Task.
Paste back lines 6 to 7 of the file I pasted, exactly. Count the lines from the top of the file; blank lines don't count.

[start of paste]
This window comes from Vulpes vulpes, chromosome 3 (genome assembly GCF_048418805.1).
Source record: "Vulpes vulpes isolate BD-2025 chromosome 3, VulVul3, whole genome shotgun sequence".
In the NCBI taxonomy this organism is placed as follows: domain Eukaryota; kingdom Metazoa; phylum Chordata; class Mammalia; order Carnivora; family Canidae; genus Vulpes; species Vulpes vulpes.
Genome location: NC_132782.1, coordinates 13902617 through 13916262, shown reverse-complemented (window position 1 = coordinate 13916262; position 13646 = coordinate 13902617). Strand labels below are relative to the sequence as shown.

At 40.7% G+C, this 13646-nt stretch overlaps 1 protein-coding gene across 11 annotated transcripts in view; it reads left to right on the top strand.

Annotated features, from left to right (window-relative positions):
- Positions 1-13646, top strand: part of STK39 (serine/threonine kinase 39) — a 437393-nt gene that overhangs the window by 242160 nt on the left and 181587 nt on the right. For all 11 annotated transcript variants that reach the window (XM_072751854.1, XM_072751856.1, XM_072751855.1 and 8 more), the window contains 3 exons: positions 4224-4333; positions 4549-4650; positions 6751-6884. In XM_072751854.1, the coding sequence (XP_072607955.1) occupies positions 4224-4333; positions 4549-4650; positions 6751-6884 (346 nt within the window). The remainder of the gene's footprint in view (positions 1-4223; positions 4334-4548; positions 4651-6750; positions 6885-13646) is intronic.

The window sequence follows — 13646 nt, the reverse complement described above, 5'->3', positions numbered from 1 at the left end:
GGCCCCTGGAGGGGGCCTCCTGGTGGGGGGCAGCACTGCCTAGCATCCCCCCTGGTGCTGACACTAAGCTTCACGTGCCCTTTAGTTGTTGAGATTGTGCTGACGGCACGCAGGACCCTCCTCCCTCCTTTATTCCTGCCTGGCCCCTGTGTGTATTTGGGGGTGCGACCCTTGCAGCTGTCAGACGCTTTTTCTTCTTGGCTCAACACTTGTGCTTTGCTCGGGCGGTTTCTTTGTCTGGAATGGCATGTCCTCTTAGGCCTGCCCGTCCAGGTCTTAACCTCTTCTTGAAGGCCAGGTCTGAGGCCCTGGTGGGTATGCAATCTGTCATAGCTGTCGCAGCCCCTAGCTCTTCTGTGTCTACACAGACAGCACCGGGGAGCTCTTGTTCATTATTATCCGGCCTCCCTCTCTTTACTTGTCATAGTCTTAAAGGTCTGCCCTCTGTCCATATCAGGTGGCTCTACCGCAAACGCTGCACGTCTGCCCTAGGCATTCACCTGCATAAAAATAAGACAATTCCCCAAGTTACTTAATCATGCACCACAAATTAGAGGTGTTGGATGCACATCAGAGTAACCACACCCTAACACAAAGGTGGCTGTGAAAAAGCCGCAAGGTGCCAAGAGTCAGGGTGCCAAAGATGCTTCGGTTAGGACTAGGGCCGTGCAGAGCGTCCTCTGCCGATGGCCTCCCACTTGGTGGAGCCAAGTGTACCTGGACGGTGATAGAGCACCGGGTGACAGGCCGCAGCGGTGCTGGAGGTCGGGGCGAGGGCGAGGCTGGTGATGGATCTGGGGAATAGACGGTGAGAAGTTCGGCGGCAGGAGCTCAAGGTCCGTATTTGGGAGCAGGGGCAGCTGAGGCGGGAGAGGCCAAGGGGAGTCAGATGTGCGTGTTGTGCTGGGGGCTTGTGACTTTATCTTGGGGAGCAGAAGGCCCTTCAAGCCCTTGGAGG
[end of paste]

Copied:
Annotated features, from left to right (window-relative positions):
- Positions 1-13646, top strand: part of STK39 (serine/threonine kinase 39) — a 437393-nt gene that overhangs the window by 242160 nt on the left and 181587 nt on the right. For all 11 annotated transcript variants that reach the window (XM_072751854.1, XM_072751856.1, XM_072751855.1 and 8 more), the window contains 3 exons: positions 4224-4333; positions 4549-4650; positions 6751-6884. In XM_072751854.1, the coding sequence (XP_072607955.1) occupies positions 4224-4333; positions 4549-4650; positions 6751-6884 (346 nt within the window). The remainder of the gene's footprint in view (positions 1-4223; positions 4334-4548; positions 4651-6750; positions 6885-13646) is intronic.